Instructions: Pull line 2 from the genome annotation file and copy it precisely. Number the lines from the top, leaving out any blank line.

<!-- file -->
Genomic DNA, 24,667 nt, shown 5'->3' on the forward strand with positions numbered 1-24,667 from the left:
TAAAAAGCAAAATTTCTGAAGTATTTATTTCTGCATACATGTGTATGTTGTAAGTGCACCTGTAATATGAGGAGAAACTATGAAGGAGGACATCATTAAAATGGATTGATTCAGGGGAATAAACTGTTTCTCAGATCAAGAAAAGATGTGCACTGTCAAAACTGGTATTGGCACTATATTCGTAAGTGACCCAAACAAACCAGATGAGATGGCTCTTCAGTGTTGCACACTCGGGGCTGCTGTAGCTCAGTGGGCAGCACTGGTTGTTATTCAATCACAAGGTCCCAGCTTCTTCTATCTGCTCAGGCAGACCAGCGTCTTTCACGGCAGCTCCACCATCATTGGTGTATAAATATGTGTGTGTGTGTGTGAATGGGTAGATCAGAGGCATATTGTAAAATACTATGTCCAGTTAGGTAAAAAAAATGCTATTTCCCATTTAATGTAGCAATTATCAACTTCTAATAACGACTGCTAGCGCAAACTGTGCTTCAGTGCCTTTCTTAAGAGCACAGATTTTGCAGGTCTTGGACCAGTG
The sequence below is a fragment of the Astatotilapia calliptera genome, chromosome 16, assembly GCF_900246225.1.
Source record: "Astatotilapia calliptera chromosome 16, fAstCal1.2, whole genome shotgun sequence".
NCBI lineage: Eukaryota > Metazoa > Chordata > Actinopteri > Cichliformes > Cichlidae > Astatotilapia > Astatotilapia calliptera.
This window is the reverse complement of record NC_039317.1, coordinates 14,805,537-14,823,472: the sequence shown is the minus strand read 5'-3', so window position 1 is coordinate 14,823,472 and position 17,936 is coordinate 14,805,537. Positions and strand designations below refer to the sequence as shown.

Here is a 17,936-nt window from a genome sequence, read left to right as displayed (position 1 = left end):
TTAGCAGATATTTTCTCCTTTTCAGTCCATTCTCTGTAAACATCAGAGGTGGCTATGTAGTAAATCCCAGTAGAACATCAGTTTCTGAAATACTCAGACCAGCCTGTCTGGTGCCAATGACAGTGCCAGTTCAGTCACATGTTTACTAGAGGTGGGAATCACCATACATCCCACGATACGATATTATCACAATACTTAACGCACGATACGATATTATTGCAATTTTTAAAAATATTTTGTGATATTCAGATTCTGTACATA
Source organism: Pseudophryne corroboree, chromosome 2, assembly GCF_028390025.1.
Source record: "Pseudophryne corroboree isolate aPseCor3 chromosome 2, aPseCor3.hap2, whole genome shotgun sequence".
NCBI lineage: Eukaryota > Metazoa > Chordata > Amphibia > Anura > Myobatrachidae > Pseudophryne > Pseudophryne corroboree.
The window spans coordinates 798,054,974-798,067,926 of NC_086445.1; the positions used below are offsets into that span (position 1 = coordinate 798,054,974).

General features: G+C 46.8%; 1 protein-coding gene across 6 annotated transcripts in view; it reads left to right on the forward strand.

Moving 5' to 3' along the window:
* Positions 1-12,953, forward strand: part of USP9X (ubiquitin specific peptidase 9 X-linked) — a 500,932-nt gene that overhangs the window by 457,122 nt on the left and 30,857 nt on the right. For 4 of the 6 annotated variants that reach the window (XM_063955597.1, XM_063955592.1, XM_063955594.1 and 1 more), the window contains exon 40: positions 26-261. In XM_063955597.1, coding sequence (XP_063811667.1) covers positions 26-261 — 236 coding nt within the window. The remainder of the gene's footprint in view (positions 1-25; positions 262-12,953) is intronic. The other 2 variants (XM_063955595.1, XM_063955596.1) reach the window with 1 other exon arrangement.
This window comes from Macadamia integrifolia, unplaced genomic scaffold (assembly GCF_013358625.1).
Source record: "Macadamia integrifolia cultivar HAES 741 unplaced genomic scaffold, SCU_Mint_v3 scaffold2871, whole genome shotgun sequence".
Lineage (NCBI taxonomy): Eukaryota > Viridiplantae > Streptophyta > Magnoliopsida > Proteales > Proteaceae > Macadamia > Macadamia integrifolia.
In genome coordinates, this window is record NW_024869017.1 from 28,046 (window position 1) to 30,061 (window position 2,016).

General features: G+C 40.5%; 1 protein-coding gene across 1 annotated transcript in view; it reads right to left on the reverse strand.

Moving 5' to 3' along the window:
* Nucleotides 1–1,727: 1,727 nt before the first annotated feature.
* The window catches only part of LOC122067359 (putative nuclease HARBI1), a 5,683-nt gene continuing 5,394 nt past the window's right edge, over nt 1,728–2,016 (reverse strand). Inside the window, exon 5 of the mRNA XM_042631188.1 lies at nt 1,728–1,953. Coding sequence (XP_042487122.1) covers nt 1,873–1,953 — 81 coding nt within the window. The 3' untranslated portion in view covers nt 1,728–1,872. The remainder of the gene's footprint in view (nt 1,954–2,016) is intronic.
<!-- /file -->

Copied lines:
TAAAAAGCAAAATTTCTGAAGTATTTATTTCTGCATACATGTGTATGTTGTAAGTGCACCTGTAATATGAGGAGAAACTATGAAGGAGGACATCATTAAAATGGATTGATTCAGGGGAATAAACTGTTTCTCAGATCAAGAAAAGATGTGCACTGTCAAAACTGGTATTGGCACTATATTCGTAAGTGACCCAAACAAACCAGATGAGATGGCTCTTCAGTGTTGCACACTCGGGGCTGCTGTAGCTCAGTGGGCAGCACTGGTTGTTATTCAATCACAAGGTCCCAGCTTCTTCTATCTGCTCAGGCAGACCAGCGTCTTTCACGGCAGCTCCACCATCATTGGTGTATAAATATGTGTGTGTGTGTGTGAATGGGTAGATCAGAGGCATATTGTAAAATACTATGTCCAGTTAGGTAAAAAAAATGCTATTTCCCATTTAATGTAGCAATTATCAACTTCTAATAACGACTGCTAGCGCAAACTGTGCTTCAGTGCCTTTCTTAAGAGCACAGATTTTGCAGGTCTTGGACCAGTG